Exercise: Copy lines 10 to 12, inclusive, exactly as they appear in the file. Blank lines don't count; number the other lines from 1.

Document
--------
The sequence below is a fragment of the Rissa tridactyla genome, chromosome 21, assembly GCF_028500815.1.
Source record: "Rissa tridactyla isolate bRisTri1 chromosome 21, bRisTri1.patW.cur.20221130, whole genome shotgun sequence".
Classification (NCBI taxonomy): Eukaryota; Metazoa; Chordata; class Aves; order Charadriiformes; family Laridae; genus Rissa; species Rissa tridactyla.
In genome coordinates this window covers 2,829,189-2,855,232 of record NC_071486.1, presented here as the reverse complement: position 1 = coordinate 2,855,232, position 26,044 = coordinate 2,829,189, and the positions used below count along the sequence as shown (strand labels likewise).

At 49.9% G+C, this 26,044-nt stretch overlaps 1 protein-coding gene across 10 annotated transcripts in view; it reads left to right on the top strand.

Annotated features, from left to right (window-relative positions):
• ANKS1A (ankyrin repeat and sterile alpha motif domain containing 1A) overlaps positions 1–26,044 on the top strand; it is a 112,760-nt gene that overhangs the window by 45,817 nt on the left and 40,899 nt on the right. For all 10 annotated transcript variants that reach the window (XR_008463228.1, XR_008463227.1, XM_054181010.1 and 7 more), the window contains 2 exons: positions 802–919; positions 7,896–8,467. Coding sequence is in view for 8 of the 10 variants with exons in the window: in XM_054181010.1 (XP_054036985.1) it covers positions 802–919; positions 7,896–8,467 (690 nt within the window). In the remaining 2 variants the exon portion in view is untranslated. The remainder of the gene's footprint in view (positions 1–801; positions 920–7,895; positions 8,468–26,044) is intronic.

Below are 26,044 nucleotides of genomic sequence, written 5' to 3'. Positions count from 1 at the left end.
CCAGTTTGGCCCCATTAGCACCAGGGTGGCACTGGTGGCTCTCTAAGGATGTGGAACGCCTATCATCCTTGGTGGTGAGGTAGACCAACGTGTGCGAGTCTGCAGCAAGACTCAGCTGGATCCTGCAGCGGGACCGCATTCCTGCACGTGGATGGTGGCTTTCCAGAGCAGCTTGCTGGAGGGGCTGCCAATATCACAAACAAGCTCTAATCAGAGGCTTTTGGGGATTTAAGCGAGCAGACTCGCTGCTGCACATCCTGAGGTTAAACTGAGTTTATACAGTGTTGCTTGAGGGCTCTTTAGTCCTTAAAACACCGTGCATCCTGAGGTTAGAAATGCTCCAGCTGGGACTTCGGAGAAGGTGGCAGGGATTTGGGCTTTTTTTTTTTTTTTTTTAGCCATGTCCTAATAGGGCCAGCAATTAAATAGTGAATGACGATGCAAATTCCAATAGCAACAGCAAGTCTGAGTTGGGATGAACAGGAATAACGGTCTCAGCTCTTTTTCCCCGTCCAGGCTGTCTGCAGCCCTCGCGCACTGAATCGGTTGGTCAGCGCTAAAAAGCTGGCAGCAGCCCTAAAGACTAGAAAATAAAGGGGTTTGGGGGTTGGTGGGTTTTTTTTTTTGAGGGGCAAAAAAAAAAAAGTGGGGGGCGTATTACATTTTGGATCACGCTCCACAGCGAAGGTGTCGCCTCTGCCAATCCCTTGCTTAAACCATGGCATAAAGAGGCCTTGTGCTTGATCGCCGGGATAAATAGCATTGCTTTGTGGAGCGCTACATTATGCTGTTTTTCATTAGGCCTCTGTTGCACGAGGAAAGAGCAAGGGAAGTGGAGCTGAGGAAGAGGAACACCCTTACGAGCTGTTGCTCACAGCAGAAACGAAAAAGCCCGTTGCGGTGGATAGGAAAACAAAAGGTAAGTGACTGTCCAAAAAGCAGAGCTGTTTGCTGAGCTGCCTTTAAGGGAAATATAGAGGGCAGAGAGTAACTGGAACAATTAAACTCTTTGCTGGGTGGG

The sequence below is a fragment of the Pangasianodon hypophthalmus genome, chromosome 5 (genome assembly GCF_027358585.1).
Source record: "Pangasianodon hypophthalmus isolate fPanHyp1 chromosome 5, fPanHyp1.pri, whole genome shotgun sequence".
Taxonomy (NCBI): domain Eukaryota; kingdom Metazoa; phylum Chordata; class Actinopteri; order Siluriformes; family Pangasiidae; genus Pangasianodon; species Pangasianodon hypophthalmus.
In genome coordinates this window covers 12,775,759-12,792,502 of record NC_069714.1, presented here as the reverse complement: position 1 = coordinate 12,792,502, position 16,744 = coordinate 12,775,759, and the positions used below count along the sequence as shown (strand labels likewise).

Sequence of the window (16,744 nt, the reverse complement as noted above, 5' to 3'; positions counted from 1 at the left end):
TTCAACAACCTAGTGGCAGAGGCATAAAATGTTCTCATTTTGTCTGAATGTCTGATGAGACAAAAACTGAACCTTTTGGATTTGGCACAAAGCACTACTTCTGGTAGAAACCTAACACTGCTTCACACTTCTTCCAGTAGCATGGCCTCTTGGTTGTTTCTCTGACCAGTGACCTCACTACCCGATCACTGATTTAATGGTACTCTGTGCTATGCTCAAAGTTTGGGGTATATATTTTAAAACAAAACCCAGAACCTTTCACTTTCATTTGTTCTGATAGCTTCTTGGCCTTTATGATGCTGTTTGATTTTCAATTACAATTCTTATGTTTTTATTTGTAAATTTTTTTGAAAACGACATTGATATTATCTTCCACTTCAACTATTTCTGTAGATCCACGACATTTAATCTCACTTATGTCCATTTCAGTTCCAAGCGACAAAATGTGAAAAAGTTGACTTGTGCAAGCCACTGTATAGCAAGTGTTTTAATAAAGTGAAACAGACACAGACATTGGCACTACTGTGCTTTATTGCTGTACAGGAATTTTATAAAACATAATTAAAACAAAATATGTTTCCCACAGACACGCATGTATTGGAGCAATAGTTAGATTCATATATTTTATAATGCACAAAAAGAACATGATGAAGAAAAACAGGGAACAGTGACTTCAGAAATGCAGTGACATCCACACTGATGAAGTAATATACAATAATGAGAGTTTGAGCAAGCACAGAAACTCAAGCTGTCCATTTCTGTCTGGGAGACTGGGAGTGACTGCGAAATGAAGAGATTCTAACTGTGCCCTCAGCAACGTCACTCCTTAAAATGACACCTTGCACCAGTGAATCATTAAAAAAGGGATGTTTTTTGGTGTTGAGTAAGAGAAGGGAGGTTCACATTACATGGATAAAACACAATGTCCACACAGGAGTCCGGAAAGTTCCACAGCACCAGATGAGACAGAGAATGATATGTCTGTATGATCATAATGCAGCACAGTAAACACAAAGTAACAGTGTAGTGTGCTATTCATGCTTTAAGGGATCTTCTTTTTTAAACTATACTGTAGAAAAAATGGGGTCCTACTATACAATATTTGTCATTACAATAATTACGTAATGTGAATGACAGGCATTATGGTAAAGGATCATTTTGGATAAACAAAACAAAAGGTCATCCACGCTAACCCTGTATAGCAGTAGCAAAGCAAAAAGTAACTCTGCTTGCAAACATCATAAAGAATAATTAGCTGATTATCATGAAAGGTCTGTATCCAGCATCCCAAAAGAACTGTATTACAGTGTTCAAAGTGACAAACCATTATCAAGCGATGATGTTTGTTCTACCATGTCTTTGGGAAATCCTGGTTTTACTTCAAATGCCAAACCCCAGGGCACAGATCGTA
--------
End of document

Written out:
The sequence below is a fragment of the Pangasianodon hypophthalmus genome, chromosome 5 (genome assembly GCF_027358585.1).
Source record: "Pangasianodon hypophthalmus isolate fPanHyp1 chromosome 5, fPanHyp1.pri, whole genome shotgun sequence".
Taxonomy (NCBI): domain Eukaryota; kingdom Metazoa; phylum Chordata; class Actinopteri; order Siluriformes; family Pangasiidae; genus Pangasianodon; species Pangasianodon hypophthalmus.